Copper hit a record price of 10,000 USD per ton on Thursday on the back of growing worldwide economic optimism and concerns about the impact of an Australian cyclone on stretched global supplies.
In trade on the London Metal Exchange, copper for delivery in three months' time hit exactly 10,000 per ton, before pulling back to stand at 9,941.
Copper prices continue to soar, reaching another milestone this morning of 10,000 a ton, said Ian O'Sullivan, an analyst at traders Spread Co. in London.
”Cyclone Yasi in Australia has added pressure to copper prices, with (mining company) Xstrata evacuating the largest copper mine in Australia ahead of the storm.
But the key drivers have been the strong PMI manufacturing numbers out of the US, Europe, and especially China, the world's largest consumer of copper.
Anglo-Swiss mining giant Xstrata evacuated its Mount Isa and Cloncurry mines as the storm headed further inland, after being downgraded to category one.
Added to the mix was upbeat economic data in China, and in Western industrialized nations that comprise the Organisation for Economic Co-operation and Development (OECD) region.
Copper is being propelled by tight global supplies of the industrial metal, which is used in plumbing, heating, electrical and telecommunications wiring.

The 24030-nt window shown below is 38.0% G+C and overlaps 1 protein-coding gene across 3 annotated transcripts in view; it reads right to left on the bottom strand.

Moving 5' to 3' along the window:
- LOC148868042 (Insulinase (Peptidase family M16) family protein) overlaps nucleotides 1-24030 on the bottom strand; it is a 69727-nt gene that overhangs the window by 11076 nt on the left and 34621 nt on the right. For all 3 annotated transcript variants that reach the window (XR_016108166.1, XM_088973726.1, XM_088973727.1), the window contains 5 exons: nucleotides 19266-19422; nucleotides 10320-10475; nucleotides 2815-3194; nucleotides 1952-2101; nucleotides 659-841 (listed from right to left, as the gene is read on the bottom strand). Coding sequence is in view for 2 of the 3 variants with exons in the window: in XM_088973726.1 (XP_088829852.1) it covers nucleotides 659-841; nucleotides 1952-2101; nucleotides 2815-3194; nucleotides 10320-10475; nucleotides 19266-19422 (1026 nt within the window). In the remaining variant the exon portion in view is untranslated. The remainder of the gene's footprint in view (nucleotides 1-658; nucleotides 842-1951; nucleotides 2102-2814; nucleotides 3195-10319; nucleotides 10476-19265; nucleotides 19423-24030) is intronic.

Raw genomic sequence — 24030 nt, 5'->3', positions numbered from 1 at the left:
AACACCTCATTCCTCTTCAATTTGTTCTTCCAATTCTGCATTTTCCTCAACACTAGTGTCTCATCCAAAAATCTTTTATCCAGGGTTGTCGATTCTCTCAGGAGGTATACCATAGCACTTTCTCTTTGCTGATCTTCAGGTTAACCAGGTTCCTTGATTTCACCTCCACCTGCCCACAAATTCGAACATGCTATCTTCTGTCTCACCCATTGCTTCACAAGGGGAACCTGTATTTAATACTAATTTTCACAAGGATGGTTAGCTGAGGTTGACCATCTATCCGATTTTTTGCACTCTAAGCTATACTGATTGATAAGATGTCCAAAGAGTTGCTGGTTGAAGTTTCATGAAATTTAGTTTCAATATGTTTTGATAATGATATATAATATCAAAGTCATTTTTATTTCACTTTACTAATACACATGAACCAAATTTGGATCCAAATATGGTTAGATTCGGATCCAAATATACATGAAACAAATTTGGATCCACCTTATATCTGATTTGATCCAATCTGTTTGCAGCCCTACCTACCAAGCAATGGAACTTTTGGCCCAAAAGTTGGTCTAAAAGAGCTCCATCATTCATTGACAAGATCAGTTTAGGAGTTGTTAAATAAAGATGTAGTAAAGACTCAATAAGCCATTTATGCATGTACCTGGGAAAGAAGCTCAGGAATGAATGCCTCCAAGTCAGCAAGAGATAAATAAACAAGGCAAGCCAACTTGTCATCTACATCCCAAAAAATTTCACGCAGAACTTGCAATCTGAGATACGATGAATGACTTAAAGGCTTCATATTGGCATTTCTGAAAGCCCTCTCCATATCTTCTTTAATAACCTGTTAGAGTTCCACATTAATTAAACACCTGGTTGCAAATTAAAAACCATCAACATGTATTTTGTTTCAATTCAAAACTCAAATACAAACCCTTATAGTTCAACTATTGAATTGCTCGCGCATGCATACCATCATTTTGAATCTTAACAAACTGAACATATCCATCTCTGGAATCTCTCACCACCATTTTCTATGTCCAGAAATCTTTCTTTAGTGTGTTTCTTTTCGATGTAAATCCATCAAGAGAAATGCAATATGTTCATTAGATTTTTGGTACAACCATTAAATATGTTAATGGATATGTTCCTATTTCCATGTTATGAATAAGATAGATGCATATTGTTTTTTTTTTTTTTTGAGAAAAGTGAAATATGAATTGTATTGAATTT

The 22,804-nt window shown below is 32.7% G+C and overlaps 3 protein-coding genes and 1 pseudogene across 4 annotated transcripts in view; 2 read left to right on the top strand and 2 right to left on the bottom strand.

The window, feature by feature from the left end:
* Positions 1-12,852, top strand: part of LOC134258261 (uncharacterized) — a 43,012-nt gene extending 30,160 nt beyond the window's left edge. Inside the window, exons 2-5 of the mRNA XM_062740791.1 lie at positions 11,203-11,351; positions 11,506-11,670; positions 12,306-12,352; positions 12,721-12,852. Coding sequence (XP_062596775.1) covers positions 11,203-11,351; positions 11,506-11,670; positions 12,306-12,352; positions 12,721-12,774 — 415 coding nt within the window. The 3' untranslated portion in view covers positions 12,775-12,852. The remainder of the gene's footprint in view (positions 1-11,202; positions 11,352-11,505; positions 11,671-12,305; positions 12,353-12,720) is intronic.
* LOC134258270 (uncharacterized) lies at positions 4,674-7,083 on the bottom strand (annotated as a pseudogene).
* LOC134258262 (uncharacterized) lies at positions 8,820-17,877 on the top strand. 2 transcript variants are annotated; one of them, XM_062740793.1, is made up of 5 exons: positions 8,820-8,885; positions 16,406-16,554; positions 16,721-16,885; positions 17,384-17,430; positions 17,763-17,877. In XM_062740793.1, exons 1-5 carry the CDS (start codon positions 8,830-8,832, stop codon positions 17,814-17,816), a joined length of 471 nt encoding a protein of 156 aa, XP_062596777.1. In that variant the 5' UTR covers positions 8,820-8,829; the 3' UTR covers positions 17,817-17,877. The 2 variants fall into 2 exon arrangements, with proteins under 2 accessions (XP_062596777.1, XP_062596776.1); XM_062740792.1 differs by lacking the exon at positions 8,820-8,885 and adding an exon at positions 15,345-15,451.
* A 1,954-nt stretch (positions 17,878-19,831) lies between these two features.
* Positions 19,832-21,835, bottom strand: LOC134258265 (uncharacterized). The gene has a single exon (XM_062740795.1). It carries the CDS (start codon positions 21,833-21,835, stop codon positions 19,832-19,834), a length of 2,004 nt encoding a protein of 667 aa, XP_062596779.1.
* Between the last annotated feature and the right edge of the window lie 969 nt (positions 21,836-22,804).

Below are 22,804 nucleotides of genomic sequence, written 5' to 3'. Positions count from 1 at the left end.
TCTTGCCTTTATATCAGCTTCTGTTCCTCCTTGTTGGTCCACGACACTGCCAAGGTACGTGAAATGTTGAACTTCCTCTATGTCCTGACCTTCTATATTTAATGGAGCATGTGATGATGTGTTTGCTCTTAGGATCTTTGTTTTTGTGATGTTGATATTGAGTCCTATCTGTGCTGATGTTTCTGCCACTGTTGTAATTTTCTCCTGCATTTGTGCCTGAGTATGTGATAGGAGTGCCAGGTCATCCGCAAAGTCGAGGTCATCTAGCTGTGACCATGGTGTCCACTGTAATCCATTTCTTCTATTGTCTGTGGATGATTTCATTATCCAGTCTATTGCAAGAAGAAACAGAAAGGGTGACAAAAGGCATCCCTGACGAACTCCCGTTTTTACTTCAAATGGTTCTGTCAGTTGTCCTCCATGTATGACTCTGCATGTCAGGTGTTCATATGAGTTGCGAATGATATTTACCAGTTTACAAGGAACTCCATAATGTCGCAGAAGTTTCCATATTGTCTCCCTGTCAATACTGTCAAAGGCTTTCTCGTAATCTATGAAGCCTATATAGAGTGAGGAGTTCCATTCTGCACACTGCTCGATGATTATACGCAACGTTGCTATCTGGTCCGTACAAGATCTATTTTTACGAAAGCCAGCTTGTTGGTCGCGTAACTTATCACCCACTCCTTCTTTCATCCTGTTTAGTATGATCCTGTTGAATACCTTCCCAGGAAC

In related news a report from Bank of America Merrill Lynch indicates that copper prices in 2011 could average 11.250 US dollars per ton even in a scenario will weaker Chinese demand.
“Copper prices experienced a sharp rise in the second half of 2010, and in 2011 copper prices have remained somewhat range-bound. To blame is a weak physical market partially on a lack of Chinese buying ahead of the nation’s New Year celebrations in February”, however subdued price momentum at the outset of the first quarter is not unusual says the Global Commodity Research team at Bank of America Merrill Lynch.
Yet, we believe that copper will ultimately resume its uptrend as fundamentals strengthen. This has also been mirrored by our Pressure Indicator, which has recently issued a “buy” signal on a raft of supportive macro economic data from China, but also from the US concludes the report.